by Scott Mehl
While wills are typically public record, those of members of the royal family are traditionally sealed. This goes back to the death of Queen Mary’s younger brother, Prince Francis of Teck, in October 1910. (One very notable exception is the will of Diana, Princess of Wales, which was made public after her death in 1997. You can read her will here.)
Born in 1870, Prince Francis was the third of four children of Francis, Duke of Teck, and Princess Mary Adelaide of Cambridge. In addition to being a career military officer, Frank – as he was known – was also known for his love of gambling and women. He never married, but had a long affair with The Countess of Kilmorey (née Ellen Constance Baldock), a former mistress of King Edward VII.
When Francis died suddenly of pneumonia in 1910, he left a large collection of emeralds to The Countess of Kilmorey in his will. These emeralds, known as the Cambridge Emeralds, had a very interesting history. Years earlier, Francis’s grandmother, The Duchess of Cambridge (née Princess Augusta of Hesse-Kassel), had won a box of emeralds in a charity lottery during a visit to Frankfort. Believed to be between 30-40 cabochon emeralds, they passed to Francis’s mother in 1889, and upon her death in 1897, they passed to Francis.
Mary – who had become Queen several months before Francis’s death, and was due to be crowned several months later – was mortified that the jewels would be passing out of the family, and to a mistress no less! She quickly set out to get the emeralds back, and ended up purchasing them from The Countess for £10,000. Queen Mary was also very aware that the details of the will, and Francis’s affair, would cause a public scandal and could potentially tarnish the monarchy, so she successfully petitioned The High Court to have her brother’s will sealed. (Queen Mary later used the emeralds in creating some of the jewelry for the Delhi Durbar in 1911. To read more about the emeralds and the jewelry that was created, check out this great article from our friends at From Her Majesty’s Jewel Vault — CLICK HERE!)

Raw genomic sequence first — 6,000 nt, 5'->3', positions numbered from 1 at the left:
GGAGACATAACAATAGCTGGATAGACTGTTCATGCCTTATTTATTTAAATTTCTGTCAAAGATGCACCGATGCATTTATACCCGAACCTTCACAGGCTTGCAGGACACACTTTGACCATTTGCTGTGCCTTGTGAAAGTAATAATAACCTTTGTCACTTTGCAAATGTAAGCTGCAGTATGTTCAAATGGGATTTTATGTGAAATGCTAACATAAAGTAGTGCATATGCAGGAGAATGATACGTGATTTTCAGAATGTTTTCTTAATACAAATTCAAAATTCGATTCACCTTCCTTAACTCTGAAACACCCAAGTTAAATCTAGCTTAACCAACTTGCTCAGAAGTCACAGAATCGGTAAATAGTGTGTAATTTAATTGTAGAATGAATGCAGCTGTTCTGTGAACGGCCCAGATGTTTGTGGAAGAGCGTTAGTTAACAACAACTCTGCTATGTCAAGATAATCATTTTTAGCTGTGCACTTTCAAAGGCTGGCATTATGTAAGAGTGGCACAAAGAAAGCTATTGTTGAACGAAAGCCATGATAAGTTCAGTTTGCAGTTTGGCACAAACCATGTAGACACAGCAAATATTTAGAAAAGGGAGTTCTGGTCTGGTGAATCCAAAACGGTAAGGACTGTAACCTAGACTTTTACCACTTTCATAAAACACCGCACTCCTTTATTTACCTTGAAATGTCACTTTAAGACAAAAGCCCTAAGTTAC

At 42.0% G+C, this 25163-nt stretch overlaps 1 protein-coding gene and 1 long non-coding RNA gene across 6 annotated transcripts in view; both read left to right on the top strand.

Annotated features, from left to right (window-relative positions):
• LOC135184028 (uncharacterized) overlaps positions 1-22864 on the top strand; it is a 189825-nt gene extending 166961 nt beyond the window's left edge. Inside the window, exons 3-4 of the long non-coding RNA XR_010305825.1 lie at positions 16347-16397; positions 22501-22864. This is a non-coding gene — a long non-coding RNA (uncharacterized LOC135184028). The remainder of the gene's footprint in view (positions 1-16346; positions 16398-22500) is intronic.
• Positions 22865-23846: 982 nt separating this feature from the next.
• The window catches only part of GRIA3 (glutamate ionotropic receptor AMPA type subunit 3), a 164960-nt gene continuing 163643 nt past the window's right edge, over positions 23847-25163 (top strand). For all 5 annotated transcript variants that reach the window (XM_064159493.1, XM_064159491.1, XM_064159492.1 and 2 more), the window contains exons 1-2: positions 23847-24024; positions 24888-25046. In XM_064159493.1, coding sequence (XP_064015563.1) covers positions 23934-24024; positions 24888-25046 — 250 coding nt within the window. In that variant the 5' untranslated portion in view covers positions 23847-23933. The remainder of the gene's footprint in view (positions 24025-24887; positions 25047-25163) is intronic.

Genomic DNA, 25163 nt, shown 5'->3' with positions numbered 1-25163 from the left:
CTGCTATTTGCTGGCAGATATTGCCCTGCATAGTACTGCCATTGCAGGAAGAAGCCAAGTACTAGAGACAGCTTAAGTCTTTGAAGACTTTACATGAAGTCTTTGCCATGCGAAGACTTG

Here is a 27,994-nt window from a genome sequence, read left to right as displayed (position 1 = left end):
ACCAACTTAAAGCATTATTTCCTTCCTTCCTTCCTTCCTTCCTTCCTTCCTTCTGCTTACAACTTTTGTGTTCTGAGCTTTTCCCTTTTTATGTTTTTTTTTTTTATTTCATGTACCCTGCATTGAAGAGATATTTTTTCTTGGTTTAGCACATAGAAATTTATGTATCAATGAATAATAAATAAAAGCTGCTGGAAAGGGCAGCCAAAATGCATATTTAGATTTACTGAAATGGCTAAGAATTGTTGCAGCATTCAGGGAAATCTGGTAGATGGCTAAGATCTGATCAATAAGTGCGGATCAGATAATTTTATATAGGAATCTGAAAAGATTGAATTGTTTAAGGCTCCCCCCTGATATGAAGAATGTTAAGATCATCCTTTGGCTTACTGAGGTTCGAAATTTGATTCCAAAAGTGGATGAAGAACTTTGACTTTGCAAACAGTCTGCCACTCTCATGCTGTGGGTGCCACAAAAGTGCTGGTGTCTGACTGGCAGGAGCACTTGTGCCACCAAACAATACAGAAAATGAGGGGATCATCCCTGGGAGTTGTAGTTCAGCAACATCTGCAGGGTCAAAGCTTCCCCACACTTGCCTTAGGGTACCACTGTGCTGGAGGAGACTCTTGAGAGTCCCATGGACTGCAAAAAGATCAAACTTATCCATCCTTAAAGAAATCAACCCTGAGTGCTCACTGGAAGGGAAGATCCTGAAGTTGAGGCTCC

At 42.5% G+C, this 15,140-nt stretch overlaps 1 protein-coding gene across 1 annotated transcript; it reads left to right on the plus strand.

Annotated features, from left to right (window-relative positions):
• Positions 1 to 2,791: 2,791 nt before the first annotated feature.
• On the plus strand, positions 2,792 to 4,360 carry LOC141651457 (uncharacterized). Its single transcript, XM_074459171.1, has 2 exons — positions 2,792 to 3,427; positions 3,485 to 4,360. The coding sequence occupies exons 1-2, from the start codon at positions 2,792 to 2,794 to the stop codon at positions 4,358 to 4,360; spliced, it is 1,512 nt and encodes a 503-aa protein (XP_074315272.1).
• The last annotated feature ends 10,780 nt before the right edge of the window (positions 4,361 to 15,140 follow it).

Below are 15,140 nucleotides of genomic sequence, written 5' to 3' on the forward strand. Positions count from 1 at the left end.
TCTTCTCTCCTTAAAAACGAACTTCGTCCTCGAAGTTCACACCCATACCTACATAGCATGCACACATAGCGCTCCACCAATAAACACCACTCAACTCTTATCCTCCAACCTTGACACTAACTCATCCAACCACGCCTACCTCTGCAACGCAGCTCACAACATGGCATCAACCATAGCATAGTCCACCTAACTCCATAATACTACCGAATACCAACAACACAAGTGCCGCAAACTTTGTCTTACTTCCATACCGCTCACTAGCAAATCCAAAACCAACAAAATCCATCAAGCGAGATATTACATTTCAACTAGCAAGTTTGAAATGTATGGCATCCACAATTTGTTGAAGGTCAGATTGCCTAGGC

Even though the wills are sealed, there are several clear traditions for how some assets are passed from one generation to the next. By tradition, Balmoral Castle and Sandringham House – both of which are personal property – pass from monarch to monarch. For the most part, this has been a smooth transition. However, when King Edward VIII abdicated in 1936, the properties remained his personal property, and the new King George VI was forced to purchase them from his elder brother.
A similar tradition applies to some of the more important pieces of jewelry. When Queen Victoria died in 1901, she designated several items as jewels of the Crown – meaning that they pass automatically from monarch to monarch. Some of these include the Coronation necklace and earrings, the Oriental Circlet and Queen Victoria’s ruby necklace and earrings.
We must remember that many of the monarch’s assets aren’t technically his or hers to give away, but are instead simply held by the monarch in trust for the nation. These include the royal palaces, the Crown Jewels, and much of the Royal Collection. These belong to the Sovereign, although not to the individual who holds the title.
As for personal property, the majority is usually left to the new monarch. A 1993 agreement with the government allows for bequests from monarch to monarch (or consort to monarch) to be free from inheritance tax. This arrangement avoids the need to sell assets into order to pay the nearly 40% inheritance tax when a monarch or consort dies. Sadly, many other royals have been forced to sell jewels and other assets in order to pay the tax bill, and historic pieces have left the family.